Valve’s Index headset has had a passthrough view feature since launch, but the company has just released an experimental update which aims to make the view through the cameras more realistic by creating a synthetic image that more closely matches what your eyes should actually see.
A week ago, if you put on a Valve Index headset and double-tapped the menu button, you’d be greeted with a ‘passthrough’ view of your surroundings. Although this view is technically stereoscopic, it isn’t showing you exactly what you’d see if you weren’t wearing the headset, largely because the cameras on the headset are not in the exact same position as your eyeballs. In fact, the cameras are several inches away from where your eyes actually are, and they’re spaced much further apart.
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This week Valve released and experimental upgrade to Index’s passthrough view that’s designed to fix these problems and give you a ‘stereo-correct’ view. Valve calls it ‘Room View 3D’, and if you have an Index headset yourself you can check it out today by installing the SteamVR beta version 1.13, and then enabling ‘3D’ in SteamVR’s ‘Camera’ options. In this update, Valve also updated Index’s firmware to reduce the latency of the headset’s cameras.
As for Room View 3D our understanding is that, rather than simply showing you exactly what the cameras are seeing, the view from each camera is being compared to assess the depth of each part of the scene. The scene is then ‘distorted’ from the raw camera input to more closely match what a pair of cameras would see if they were in the exact same position as your eyes.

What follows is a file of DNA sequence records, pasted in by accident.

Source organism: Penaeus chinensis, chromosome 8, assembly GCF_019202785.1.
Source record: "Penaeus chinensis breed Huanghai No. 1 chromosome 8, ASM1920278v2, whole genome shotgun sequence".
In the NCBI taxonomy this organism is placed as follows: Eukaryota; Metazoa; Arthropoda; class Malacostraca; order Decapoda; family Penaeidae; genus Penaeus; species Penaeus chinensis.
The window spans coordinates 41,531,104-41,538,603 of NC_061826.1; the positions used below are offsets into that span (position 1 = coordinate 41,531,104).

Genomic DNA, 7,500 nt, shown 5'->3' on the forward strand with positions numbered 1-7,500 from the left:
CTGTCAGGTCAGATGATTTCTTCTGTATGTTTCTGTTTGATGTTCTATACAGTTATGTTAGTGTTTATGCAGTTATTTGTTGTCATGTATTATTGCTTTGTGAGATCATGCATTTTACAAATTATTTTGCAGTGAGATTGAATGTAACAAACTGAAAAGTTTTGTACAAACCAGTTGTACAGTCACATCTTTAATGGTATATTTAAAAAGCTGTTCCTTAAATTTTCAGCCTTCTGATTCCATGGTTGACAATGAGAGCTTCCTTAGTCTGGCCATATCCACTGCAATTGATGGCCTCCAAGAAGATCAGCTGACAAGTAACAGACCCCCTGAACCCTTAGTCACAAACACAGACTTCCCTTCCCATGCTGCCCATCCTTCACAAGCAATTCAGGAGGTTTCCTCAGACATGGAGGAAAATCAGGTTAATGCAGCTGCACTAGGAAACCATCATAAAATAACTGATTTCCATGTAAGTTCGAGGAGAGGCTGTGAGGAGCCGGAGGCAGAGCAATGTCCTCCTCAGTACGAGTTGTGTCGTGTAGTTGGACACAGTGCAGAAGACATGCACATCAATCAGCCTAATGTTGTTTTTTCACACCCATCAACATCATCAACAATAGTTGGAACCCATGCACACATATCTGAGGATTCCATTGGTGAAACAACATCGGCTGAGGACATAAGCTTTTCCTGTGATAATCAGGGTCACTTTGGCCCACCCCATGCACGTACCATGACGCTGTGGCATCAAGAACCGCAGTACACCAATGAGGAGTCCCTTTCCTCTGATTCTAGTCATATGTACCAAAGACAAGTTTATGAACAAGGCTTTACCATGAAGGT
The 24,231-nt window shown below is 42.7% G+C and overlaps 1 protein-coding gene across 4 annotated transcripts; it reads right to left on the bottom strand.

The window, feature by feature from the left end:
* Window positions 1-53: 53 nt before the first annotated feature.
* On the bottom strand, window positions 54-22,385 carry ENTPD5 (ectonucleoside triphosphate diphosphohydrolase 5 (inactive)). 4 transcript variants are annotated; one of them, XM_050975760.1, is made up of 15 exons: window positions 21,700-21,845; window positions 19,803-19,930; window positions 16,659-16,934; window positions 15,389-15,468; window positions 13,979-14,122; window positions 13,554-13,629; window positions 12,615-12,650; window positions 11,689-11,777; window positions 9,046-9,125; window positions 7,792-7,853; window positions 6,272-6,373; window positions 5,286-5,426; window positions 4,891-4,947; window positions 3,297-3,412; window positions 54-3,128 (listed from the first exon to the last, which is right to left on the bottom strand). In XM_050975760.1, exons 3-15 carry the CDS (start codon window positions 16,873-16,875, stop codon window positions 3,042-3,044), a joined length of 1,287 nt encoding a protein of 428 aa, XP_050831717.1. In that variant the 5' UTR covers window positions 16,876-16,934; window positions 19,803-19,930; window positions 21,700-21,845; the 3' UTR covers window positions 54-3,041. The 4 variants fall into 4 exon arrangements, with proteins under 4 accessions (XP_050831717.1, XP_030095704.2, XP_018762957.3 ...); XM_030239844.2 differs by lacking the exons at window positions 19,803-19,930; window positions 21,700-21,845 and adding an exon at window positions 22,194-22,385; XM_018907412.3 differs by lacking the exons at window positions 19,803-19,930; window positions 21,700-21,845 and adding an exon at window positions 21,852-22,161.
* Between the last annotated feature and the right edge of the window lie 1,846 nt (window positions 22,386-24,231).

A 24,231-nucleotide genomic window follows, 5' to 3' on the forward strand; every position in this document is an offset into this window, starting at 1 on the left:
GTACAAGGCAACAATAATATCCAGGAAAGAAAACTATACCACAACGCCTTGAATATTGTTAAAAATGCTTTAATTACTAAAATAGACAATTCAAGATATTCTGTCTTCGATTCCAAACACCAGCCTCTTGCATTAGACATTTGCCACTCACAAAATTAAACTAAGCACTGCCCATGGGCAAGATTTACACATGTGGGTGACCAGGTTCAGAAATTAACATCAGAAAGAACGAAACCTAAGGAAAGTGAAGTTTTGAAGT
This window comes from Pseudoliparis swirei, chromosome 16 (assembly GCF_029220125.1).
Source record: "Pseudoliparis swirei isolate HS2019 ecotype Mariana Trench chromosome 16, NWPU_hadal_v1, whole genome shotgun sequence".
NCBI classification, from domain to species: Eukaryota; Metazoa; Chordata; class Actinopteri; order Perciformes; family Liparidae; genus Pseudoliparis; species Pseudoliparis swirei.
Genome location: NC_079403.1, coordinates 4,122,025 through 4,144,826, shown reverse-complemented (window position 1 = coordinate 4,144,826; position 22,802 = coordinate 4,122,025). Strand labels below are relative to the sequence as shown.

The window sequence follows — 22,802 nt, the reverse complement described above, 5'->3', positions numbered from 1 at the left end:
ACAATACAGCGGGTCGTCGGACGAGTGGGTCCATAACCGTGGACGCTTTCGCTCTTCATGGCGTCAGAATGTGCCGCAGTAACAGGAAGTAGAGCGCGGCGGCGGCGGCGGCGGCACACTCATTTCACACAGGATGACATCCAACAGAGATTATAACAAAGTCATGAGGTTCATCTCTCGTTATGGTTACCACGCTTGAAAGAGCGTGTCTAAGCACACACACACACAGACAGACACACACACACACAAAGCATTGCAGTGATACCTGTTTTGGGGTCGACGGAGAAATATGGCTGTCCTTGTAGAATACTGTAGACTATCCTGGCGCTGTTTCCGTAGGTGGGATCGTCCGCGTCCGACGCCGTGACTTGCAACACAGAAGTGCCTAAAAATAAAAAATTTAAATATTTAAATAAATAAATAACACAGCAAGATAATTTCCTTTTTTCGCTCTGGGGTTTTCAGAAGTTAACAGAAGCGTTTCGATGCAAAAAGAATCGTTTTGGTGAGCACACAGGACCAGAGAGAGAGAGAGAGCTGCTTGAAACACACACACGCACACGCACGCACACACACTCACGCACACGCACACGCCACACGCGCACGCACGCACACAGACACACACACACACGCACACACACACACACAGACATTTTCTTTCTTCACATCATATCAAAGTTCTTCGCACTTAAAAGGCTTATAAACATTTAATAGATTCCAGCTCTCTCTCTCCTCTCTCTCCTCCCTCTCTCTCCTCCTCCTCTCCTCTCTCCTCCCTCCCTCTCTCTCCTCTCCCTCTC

We tested out Room View 3D and could see the benefits of the stereo-correct view. When the system was working correctly, everything felt a bit more realistic, especially the size of your hand in front of the headset.
However, the system is highly unstable at this experimental stage; even just looking slowly around the environment would show depth artifacts which look like the parts of the scene are glitching. Occasionally when bringing my hand close to the headset it would be stretched and distorted across several different depths. I would guess that the low light sensitivity of Index’s cameras are a contributing factor.
Valve’s Room View 3D approach is similar to the ‘Passthrough+’ feature on Quest and Rift S, though Oculus’ solution is much more stable and usable at this point, even in similar lighting conditions. Valve’s “experimental” approach will ostensibly improve over time; the company notes that “this functionality is rapidly evolving, so we want to hear your thoughts and feedback.” Valve says it worked with Arcturus Industries and Occipital to create the underlying computer vision technique.
Ahead of the headset’s launch, Valve talked up the cameras on Index as being ideal for computer vision, but nearly a year after launch the company had done very little with them beyond the initial passthrough view—until now. Unfortunately the original passthrough view and the new Room View 3D continues to suffer from a long (several second) activation delay, making the feature much less useful for quick peaks outside of the headset. By contrast, activation of passthrough on Oculus’ headsets is nearly instant, making it more viable for quick looks to talk to someone or to make sure nothing has entered your playspace.
Valve says that users can “expect to see more experiments over the coming months,” and there’s hope that the work could eventually result in the passthrough view being used in SteamVR’s boundary setup process, as Oculus’ latest headsets have proven that this makes for a more fluid setup experience.